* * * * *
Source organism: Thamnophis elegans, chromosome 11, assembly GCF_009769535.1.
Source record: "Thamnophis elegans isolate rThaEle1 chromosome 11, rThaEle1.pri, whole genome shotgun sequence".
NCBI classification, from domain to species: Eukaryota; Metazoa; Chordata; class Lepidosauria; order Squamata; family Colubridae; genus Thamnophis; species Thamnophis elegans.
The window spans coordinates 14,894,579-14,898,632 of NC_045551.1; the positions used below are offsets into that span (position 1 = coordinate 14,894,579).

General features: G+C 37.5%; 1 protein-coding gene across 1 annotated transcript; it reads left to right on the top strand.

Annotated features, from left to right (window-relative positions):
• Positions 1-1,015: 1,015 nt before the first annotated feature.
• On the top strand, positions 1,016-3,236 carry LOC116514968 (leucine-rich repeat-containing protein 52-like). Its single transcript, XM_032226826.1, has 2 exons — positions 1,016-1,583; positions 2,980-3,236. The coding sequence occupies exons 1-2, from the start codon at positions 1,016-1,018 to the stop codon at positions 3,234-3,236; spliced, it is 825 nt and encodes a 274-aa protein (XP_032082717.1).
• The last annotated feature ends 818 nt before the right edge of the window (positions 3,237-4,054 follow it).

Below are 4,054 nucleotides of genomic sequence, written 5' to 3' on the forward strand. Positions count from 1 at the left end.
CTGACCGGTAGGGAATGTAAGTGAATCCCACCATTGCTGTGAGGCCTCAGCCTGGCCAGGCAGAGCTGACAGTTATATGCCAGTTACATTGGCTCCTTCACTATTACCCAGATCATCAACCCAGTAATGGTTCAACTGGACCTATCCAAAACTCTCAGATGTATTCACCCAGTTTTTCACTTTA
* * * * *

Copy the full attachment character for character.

Source organism: Thamnophis elegans, chromosome 11, assembly GCF_009769535.1.
Source record: "Thamnophis elegans isolate rThaEle1 chromosome 11, rThaEle1.pri, whole genome shotgun sequence".
NCBI classification, from domain to species: Eukaryota; Metazoa; Chordata; class Lepidosauria; order Squamata; family Colubridae; genus Thamnophis; species Thamnophis elegans.
The window spans coordinates 14,894,579-14,898,632 of NC_045551.1; the positions used below are offsets into that span (position 1 = coordinate 14,894,579).

General features: G+C 37.5%; 1 protein-coding gene across 1 annotated transcript; it reads left to right on the top strand.

Annotated features, from left to right (window-relative positions):
• Positions 1-1,015: 1,015 nt before the first annotated feature.
• On the top strand, positions 1,016-3,236 carry LOC116514968 (leucine-rich repeat-containing protein 52-like). Its single transcript, XM_032226826.1, has 2 exons — positions 1,016-1,583; positions 2,980-3,236. The coding sequence occupies exons 1-2, from the start codon at positions 1,016-1,018 to the stop codon at positions 3,234-3,236; spliced, it is 825 nt and encodes a 274-aa protein (XP_032082717.1).
• The last annotated feature ends 818 nt before the right edge of the window (positions 3,237-4,054 follow it).

Below are 4,054 nucleotides of genomic sequence, written 5' to 3' on the forward strand. Positions count from 1 at the left end.
CTGACCGGTAGGGAATGTAAGTGAATCCCACCATTGCTGTGAGGCCTCAGCCTGGCCAGGCAGAGCTGACAGTTATATGCCAGTTACATTGGCTCCTTCACTATTACCCAGATCATCAACCCAGTAATGGTTCAACTGGACCTATCCAAAACTCTCAGATGTATTCACCCAGTTTTTCACTTTA